The cost-of-living crisis is in the news every day – but have you ever wondered which everyday items have risen most in price?
As grocery price inflation rockets to more than 17% for the first time, increasing costs are having a significant impact on our lives. Those of us who haven’t changed our shopping habits face an average increase of £811 on our annual shopping bill.
© salarko / Shutterstock
Why has inflation been so high recently?
Inflation has been an issue in the UK for more than a year. Consumer prices were 10.1% higher in January 2023 than they were one year earlier, according to the Consumer Prices Index.
Energy prices are a major driver of inflation, as household energy tariffs have been rising steadily. The prices of domestic gas and electricity have increased by 129% and 67% respectively in the past year.
Gas prices hit record levels following the Russian invasion of Ukraine on 24th February 2022. This was due to cuts in the Russian supply of gas to Europe.
The annual inflation rate hit an all-time high of 11.1% in October 2022. Although it has eased slightly at 10.1%, this hasn’t helped cash-strapped shoppers, who are facing grocery price inflation of 17.1%, according to Kantar.
The top five product price increases
During the past year, some products have been subject to massive price increases. Unfortunately, the majority are staples of the average household’s diet. The biggest price increase of any grocery item is low fat milk, with a 45.2% rise. This has led analysts at The Grocer magazine to suggest it may be classed as a “luxury” item if the trend continues.
The dramatic rise in milk prices follows almost a decade of issues for dairy farmers, who have accused retailers of keeping milk prices artificially low to attract customers. In 2015, farmers took cows into supermarkets to protest about rock-bottom milk prices, claiming they were struggling to make a living. Farmers say the price of milk today is a more accurate reflection of their own production costs. The average price of one pint is now 89p.
The second biggest price increase is sugar, which is 40.9% more expensive than 12 months ago. It’s no surprise that another dairy product, cheese, has suffered the third-highest price hike of 35.2%. The Grocer magazine reports that it now costs dairy farmers an extra £2,000 to produce one tonne of cheese compared with one year ago.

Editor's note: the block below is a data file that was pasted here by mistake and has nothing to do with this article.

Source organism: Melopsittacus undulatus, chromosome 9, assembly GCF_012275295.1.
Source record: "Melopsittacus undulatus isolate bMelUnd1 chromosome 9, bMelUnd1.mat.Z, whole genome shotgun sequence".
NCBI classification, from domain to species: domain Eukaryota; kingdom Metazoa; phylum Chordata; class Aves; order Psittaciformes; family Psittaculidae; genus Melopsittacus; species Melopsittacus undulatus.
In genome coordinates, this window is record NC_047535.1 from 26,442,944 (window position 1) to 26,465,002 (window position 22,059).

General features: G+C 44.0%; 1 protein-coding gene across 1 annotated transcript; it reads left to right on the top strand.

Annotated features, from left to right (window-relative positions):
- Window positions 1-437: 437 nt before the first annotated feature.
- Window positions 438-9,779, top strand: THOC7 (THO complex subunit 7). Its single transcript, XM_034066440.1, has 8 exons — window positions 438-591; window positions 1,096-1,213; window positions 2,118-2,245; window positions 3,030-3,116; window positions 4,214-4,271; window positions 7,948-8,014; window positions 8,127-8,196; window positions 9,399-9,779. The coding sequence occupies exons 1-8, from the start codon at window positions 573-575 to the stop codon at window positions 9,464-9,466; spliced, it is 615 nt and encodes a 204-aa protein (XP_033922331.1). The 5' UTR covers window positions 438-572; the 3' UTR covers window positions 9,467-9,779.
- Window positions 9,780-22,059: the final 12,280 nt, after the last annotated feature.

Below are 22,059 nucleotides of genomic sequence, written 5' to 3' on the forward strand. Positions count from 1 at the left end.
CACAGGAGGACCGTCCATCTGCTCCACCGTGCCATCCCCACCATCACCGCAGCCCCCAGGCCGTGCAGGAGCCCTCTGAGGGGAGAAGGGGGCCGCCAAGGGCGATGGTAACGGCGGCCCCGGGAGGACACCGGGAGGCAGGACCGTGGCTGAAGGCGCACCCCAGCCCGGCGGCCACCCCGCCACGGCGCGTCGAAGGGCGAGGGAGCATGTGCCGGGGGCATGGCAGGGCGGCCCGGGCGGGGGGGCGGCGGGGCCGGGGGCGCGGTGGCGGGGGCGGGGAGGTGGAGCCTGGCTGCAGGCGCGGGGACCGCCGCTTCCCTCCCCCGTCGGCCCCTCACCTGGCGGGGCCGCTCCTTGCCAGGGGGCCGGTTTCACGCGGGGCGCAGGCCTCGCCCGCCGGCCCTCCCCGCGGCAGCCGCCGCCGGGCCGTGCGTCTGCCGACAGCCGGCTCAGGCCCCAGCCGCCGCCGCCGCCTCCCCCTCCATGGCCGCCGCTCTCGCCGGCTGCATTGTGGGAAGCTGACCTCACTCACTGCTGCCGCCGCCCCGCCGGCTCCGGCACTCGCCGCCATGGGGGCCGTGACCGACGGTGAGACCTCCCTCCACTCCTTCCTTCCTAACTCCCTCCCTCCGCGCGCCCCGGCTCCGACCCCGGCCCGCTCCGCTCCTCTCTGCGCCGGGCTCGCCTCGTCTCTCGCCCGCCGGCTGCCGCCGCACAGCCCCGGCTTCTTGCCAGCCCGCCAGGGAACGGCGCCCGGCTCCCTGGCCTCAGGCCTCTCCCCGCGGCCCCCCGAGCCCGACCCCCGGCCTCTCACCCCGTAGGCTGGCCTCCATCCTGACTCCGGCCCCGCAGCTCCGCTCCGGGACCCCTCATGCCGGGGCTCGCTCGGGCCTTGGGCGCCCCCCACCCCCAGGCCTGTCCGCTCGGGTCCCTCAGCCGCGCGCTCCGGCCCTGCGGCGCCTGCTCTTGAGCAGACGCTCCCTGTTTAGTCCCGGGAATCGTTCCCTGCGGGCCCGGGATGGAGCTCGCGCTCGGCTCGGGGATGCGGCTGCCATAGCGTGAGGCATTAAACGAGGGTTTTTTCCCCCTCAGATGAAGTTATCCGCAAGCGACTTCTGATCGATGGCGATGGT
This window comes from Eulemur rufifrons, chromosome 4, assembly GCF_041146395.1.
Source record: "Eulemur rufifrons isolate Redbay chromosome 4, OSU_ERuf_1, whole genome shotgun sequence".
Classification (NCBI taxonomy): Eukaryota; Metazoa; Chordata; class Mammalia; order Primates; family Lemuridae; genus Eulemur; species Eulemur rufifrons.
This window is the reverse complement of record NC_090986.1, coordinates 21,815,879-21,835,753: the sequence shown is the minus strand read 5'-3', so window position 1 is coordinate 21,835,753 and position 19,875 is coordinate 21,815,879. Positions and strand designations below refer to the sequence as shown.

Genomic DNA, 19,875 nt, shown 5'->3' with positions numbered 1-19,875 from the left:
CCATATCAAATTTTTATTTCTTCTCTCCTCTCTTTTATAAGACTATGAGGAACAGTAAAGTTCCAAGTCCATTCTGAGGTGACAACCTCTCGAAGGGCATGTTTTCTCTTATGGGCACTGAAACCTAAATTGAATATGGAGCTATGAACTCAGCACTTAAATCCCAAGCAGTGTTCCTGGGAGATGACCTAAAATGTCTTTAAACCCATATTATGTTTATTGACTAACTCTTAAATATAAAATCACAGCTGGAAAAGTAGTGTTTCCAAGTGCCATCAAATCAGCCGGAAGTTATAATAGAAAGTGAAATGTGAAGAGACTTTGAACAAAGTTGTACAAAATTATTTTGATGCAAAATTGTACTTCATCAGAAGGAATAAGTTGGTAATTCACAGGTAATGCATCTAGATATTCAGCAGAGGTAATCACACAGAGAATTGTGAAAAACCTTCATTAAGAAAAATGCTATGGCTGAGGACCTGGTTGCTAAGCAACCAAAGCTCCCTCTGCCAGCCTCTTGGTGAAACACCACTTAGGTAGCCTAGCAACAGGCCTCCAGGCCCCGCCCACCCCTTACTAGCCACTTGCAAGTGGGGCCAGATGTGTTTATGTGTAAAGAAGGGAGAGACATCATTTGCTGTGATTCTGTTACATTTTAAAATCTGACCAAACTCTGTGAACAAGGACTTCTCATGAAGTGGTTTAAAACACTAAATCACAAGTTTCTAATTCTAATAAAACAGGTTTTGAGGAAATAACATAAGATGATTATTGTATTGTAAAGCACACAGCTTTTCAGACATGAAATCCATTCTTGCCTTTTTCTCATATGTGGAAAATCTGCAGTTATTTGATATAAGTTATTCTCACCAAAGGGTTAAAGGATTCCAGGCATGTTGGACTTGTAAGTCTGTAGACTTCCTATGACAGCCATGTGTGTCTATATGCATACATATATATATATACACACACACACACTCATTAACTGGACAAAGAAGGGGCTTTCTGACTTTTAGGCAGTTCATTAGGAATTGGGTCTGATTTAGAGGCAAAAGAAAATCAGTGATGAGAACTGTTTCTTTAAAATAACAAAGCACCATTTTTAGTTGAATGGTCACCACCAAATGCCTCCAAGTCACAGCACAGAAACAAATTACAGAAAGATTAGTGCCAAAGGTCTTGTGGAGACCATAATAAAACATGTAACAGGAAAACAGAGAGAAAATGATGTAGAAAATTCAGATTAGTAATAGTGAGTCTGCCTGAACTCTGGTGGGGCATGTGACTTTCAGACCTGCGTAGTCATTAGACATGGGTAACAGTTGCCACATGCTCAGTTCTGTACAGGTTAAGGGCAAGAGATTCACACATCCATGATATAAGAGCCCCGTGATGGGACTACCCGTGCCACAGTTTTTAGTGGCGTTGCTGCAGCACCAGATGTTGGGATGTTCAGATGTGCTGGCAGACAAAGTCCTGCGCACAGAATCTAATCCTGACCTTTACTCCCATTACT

The fourth and fifth-highest price increases are eggs (28.8%) and butter (27.1%), which is a further reflection of the extra production costs incurred by farmers.
A survey of 1,000 shoppers by Harris Interactive reveals 86% of shoppers have become increasingly conscious of price rises in the supermarket. Around one-third are “extremely concerned” or “very concerned” about the rocketing costs of dairy products.
What other everyday items have risen most in price?
The price of bottled mineral and spring water has increased by 22%, while ready-made meals have gone up by 21.9%: many busy families who don’t have much spare time rely on microwave meals, with 5.4 million people in the UK eating them more than once a week, according to Statista.
The cost of jam, marmalade and honey has increased by 21.4%; pasta prices are up by 20.8%; and even bread, the staple of just about every British diet, has gone up by 19%.
A report published in December 2022 by the Office for National Statistics revealed around 50% of all UK households were buying less food in general. Low-income families have been hardest hit, with 61% of those in deprived areas buying less food today than 12 months ago.
Are people borrowing money to buy food?
Research carried out by the Money and Pensions Service suggested more than 12 million people in the UK had borrowed money to cover basic living expenses, such as food, for the first time in their life.
They have taken out loans to pay for grocery shopping, energy bills and mortgage or rent – 50% have borrowed for the first time. One in five consumers believe they won’t survive the next three months without credit.
Anyone seeking alternative ways of borrowing money may be considering a logbook loan secured on their vehicle to help them survive the current economic uncertainty: the use of logbook loans by UK consumers has increased by 61% since 2011. With an improved reputation following the Financial Conduct Authority, that introduced new measures to protect borrowers in 2017, responsible lenders give borrowers fair warning about the financial implications of taking out a loan to ensure they can afford the repayments.
Warning: Late repayment can cause you serious money problems. For help, go to moneyhelper.org.uk.